Deciding factors:

  • Software compatibility – will my software operate on Windows 2008 R2 and/or Server 2012?  If not, I will need separate environments to host updated software and legacy software.  If you have software that needs to run on Server 2012, then you must utilize XenApp 7.x.
  • Do I have licensing for the newer operating systems?  Just because you have licenses for Server 2003 and 2008, does not mean you have licenses for Server 2012.
  • Do I have the expertise on the newer operating system?  Windows Server 2012 has a significantly different interface from previous server operating systems.  Applications and utilities are not where they used to be and are likely to be configured in a completely new fashion.  Remote Desktop Services is significantly different.


XenApp 7.x utilizes the latest Citrix architecture called FlexCast Management Architecture (FMA).  XenApp 6.5 and lower utilize Independent Management Architecture (IMA).

Deciding factors:

  • FMA enhances security and resource utilization/performance.  Pair that with the greater performance of Remote Desktop Services on the latest 64-bit operating systems and you are going to get better utilization of your resources.
  • IMA is a more mature product.  IMA has had the major kinks knocked out of it over time.  FMA is still relatively new and is still getting some major issues resolved.
  • FMA does not offer all the features we are used to from IMA.  Features we are used to with IMA either do not exist in FMA, are still in development, or require new methods to perform the same task.  For instance, SmartAuditor is gone and you will need an alternative.  Shadowing is gone, but MS Remote Assistance is utilized instead.  Single farm, multi-site support is relatively non-existent.  Session pre-launch and session lingering are still in development for FMA.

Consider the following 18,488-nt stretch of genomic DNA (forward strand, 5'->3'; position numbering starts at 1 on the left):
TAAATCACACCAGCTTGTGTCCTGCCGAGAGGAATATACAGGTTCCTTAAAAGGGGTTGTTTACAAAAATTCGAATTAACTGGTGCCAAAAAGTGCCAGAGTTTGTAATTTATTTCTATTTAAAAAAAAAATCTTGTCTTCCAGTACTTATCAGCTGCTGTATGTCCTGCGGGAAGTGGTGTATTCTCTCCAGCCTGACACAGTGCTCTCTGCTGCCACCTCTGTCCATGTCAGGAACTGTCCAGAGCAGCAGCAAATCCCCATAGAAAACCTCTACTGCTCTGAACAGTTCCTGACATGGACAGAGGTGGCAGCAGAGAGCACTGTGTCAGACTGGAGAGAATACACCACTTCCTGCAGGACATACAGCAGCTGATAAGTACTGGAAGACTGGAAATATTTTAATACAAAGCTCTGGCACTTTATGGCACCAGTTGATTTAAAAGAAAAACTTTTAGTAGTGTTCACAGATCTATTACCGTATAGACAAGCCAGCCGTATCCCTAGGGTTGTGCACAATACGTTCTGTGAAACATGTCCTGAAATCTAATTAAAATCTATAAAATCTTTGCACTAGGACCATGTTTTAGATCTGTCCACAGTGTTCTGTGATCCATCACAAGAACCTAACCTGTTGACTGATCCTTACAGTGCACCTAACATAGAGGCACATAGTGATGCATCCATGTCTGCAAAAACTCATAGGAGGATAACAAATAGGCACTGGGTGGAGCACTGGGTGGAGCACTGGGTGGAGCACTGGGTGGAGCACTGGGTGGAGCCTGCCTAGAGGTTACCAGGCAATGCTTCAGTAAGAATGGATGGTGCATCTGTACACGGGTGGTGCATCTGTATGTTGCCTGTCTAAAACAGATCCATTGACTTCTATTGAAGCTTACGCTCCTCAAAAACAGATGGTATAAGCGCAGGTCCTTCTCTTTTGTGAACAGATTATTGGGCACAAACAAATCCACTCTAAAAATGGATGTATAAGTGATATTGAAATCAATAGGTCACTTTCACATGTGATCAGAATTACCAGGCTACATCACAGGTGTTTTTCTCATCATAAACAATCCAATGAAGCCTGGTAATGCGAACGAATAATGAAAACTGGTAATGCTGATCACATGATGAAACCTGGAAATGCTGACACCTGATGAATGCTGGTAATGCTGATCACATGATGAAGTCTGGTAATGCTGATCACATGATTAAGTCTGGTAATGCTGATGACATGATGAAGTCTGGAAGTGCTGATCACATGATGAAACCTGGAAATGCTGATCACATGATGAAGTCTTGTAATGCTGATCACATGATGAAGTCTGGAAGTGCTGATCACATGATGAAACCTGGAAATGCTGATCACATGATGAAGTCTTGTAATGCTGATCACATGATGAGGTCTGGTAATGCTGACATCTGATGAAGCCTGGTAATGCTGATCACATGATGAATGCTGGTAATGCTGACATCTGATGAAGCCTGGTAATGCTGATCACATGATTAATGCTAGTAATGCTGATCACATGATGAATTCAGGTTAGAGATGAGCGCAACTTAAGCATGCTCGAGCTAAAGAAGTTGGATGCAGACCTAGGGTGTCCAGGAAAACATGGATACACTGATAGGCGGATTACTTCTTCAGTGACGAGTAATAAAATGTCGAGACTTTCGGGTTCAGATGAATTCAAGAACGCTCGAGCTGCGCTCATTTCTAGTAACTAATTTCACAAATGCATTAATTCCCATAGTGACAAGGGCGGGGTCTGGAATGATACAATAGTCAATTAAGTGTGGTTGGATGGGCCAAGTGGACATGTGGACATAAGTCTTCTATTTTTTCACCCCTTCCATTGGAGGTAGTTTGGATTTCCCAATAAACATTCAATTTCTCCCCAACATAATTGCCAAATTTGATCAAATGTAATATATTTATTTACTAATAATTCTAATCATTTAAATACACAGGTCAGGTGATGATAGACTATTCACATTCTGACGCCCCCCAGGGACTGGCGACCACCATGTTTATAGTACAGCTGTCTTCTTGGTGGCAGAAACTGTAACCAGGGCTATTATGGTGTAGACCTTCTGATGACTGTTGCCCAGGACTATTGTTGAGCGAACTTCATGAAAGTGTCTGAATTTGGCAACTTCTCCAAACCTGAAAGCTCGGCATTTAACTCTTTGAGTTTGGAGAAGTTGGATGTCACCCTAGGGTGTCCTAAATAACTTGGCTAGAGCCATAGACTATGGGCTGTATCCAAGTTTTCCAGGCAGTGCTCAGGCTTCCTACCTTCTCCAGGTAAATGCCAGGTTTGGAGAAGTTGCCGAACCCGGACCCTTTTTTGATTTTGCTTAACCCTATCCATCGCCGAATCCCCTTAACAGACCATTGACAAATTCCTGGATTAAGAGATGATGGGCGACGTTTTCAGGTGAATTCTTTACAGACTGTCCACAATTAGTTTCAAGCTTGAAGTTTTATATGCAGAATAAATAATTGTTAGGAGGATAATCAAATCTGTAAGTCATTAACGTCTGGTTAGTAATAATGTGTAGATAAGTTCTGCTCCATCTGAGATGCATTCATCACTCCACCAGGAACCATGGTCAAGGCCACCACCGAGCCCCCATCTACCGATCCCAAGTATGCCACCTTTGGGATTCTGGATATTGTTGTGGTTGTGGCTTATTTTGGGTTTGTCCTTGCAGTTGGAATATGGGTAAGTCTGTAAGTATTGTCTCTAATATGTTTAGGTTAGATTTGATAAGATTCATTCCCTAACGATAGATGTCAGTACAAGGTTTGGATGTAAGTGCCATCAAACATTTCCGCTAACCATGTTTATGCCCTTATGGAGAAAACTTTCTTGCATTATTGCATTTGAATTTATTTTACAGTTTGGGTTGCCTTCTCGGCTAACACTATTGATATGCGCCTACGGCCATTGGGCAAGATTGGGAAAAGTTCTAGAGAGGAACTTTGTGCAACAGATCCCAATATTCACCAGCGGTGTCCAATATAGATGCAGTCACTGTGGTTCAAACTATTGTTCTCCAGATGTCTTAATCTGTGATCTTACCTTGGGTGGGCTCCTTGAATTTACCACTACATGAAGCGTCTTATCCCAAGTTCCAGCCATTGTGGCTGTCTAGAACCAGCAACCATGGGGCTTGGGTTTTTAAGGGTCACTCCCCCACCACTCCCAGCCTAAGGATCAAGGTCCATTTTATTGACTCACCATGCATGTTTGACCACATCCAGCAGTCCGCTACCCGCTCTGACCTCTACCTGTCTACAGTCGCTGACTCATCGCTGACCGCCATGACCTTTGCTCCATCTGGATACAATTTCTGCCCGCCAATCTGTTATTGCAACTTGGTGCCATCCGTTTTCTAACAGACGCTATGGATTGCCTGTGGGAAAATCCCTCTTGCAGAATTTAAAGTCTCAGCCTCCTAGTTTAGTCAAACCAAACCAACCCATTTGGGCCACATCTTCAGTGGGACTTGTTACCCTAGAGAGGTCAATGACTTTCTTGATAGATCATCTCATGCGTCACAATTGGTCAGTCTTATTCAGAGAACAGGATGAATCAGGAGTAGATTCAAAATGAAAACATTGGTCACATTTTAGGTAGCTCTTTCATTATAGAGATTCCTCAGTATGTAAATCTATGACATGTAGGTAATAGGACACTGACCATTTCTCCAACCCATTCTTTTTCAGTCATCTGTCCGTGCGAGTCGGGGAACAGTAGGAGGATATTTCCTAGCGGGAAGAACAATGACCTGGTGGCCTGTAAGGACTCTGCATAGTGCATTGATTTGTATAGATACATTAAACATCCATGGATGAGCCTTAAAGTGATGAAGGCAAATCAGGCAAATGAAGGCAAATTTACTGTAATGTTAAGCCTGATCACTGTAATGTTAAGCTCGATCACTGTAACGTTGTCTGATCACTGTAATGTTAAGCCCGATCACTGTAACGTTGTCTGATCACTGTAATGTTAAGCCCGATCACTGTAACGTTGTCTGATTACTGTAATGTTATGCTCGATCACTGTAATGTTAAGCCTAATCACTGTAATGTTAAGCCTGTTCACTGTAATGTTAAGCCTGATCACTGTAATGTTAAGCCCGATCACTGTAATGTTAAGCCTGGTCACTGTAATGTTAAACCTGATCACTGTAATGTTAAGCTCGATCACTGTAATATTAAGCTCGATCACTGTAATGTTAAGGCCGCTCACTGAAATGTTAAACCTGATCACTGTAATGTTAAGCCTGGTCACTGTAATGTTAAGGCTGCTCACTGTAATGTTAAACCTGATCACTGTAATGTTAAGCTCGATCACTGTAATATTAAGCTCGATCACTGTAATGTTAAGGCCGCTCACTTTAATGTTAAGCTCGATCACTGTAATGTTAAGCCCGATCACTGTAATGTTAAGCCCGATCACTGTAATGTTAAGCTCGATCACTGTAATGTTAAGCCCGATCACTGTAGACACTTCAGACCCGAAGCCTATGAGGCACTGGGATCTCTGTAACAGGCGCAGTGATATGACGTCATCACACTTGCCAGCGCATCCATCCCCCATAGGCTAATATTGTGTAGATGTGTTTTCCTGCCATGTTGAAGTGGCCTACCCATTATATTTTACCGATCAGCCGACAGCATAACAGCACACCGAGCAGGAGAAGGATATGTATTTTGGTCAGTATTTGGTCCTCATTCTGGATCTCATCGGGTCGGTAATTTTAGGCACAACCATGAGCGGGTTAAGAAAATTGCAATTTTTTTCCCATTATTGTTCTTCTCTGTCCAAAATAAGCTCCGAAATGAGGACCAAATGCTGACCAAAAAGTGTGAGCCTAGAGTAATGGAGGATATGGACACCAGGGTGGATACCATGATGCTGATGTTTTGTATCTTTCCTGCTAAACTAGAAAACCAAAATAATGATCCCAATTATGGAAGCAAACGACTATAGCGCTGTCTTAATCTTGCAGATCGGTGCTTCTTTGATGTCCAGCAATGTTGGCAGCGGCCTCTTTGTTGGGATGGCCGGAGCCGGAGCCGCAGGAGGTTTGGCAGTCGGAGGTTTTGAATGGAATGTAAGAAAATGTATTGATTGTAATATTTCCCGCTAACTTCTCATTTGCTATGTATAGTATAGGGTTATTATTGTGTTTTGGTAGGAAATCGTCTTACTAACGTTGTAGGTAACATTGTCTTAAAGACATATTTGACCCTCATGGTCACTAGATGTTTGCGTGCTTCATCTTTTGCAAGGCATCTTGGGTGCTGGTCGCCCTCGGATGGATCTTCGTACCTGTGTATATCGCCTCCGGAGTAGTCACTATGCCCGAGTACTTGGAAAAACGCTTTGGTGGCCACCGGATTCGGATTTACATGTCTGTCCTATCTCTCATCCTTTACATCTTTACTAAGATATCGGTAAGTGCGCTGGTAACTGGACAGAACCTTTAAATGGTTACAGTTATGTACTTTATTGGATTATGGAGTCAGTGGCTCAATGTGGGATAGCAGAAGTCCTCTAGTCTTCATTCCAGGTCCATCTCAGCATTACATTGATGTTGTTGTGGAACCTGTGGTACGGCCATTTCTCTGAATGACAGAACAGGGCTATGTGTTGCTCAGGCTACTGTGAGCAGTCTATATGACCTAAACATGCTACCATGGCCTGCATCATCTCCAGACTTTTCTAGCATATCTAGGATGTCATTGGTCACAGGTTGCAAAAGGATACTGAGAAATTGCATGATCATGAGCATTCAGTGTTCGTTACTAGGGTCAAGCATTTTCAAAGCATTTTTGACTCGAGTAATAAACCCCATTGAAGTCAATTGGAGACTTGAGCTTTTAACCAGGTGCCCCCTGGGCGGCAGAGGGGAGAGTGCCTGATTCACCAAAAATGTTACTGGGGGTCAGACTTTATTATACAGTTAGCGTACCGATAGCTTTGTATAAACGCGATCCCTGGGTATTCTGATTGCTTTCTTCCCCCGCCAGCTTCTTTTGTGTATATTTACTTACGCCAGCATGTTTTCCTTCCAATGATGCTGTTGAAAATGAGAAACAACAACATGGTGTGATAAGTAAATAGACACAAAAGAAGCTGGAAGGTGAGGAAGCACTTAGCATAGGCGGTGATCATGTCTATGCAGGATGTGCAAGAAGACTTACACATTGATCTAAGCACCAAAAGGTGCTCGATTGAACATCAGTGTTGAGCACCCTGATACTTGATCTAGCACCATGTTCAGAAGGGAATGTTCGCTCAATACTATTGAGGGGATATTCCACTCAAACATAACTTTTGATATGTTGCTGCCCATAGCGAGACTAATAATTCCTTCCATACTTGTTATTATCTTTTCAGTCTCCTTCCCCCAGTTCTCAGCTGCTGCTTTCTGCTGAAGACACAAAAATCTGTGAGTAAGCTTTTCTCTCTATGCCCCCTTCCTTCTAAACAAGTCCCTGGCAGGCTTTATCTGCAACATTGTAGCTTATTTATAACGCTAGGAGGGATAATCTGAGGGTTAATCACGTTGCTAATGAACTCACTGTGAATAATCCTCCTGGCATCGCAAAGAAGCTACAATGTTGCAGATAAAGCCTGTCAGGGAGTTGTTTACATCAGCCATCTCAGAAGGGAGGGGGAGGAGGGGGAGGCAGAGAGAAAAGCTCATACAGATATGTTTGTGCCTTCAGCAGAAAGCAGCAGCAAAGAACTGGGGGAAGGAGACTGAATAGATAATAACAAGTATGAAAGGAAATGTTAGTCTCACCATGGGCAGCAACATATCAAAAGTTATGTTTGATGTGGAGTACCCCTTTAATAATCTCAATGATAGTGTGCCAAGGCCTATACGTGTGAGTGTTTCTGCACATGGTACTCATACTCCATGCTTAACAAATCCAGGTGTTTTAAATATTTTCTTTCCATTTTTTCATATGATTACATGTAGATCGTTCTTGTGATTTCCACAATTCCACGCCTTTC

• FMA does not use a local host cache.  If the database goes off-line, then so does the XenApp farm.  Existing connections will still operate, but there will be no new connections.  This means that XenApp HA (High Availability) is now dependent on the HA features you incorporated into your SQL server farm.  If HA of your SQL farm is not where you need it, then that also plays into your upgrade decision.

Other factors that may affect your decision:

  • Do you have the technical knowledge on the latest version of XenApp or will you need help?  XenApp 7.x is very different from previous versions of XenApp in implementation, configuration, and administration.
  • Is there a corporate policy/requirement forcing you to upgrade/migrate?
  • Web Interface support has been reinstated for XenApp 7.x, so that can still be utilized if StoreFront is not an option.  This is significant for many reasons.  One important reason is that StoreFront requires a NetScaler for secure external connections.  If you do not have a NetScaler configuration in your environment, you will need another solution for external access besides StoreFront.

As you can see, this is one of those times when an upgrade decision isn’t that simple. Can the same be said for XenDesktop 7.5?  I’ll let you know what I think in part 2 of this post. As always, please post any questions you might have below. Thanks!




Sr. Network Consultant
[email protected]




© 2014 Custom Systems Corporation

Citrix XenApp is Back! Actually, It Never Left.

XenAppCitrix has announced and is gearing up for two significant releases: XenDesktop 7.5 and XenApp 7.5.

This announcement was met with a few different reactions like:

          • Great! Citrix is bringing XenApp back!
          • Wait! What happened to XenApp version 7.0?
          • Bringing XenApp back? You mean it was gone?!?

XenApp 6.5 with Feature Pack 2 was the last release of XenApp. When XenDesktop 7.0 was released, there was a bit of confusion over the fate of XenApp. Some thought that XenApp had just not been updated and XenDesktop 7.0 was just a release for XenDesktop with new features and support for Server 2012. Which then brought then brought on the question of when will XenApp get a release for Server 2012? The reality was that XenApp never disappeared; it was merged under the umbrella of XenDesktop 7’s release.